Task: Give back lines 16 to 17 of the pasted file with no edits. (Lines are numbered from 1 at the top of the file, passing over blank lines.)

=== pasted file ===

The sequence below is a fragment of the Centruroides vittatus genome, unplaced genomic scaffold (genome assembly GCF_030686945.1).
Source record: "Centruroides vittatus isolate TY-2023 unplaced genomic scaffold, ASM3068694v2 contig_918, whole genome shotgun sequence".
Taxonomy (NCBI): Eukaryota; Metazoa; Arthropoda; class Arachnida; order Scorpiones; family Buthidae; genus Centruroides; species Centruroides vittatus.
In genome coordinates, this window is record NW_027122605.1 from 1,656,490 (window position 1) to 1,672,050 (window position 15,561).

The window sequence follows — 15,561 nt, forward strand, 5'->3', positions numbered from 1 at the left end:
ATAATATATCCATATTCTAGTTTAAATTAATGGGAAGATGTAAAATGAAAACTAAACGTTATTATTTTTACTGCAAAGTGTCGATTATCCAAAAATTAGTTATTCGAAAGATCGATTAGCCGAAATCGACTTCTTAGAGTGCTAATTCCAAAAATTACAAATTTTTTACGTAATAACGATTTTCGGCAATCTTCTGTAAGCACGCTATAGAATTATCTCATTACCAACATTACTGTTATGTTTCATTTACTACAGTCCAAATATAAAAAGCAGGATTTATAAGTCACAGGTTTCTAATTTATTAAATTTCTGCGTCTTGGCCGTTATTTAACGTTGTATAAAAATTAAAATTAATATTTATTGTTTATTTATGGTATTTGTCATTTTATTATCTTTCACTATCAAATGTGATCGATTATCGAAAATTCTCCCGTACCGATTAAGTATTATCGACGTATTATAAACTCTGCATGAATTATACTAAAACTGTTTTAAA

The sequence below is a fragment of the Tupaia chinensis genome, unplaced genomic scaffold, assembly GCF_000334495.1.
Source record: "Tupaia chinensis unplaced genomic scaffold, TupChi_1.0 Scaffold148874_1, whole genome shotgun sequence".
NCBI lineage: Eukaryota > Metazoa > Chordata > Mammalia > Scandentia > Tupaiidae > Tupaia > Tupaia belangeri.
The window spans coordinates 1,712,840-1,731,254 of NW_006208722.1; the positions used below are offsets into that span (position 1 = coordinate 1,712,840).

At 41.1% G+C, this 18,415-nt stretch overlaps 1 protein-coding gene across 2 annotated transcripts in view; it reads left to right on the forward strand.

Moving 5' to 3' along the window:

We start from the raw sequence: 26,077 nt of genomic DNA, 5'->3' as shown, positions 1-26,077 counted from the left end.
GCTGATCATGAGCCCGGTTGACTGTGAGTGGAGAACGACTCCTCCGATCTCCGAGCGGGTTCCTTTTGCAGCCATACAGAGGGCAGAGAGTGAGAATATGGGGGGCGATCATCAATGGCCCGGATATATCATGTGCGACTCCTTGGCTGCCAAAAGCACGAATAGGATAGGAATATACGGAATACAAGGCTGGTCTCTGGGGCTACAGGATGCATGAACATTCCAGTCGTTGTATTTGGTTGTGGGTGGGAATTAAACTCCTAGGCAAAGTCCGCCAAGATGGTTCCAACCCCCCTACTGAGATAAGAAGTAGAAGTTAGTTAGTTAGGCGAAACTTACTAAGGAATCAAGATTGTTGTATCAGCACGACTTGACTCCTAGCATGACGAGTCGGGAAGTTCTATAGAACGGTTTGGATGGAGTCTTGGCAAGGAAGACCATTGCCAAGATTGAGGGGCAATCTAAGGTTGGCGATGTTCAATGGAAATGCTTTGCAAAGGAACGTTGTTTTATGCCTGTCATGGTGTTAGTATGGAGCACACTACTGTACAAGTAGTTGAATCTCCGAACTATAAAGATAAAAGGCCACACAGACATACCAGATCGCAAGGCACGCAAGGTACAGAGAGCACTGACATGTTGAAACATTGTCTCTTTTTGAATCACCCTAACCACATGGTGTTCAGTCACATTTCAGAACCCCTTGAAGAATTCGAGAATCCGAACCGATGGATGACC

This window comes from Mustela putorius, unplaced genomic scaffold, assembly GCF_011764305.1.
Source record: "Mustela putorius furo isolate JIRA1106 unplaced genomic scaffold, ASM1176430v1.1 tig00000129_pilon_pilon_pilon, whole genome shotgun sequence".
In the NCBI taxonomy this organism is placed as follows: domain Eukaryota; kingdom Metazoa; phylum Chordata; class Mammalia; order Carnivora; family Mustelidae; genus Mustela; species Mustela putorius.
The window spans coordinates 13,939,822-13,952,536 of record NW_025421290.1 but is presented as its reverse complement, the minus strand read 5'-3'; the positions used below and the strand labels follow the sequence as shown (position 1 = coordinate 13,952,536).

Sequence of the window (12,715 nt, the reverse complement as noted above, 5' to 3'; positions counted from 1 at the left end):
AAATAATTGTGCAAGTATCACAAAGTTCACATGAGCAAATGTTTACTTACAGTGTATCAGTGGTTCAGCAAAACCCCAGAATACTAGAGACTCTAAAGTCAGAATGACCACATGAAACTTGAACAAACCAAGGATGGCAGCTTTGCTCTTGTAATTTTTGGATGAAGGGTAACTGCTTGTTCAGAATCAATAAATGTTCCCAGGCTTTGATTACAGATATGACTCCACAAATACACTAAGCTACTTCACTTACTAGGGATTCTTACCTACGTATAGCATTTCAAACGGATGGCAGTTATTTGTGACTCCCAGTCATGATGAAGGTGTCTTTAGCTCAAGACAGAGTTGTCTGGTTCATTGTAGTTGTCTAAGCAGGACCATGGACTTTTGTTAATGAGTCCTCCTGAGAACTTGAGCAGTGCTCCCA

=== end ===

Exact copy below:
Source record: "Mustela putorius furo isolate JIRA1106 unplaced genomic scaffold, ASM1176430v1.1 tig00000129_pilon_pilon_pilon, whole genome shotgun sequence".
In the NCBI taxonomy this organism is placed as follows: domain Eukaryota; kingdom Metazoa; phylum Chordata; class Mammalia; order Carnivora; family Mustelidae; genus Mustela; species Mustela putorius.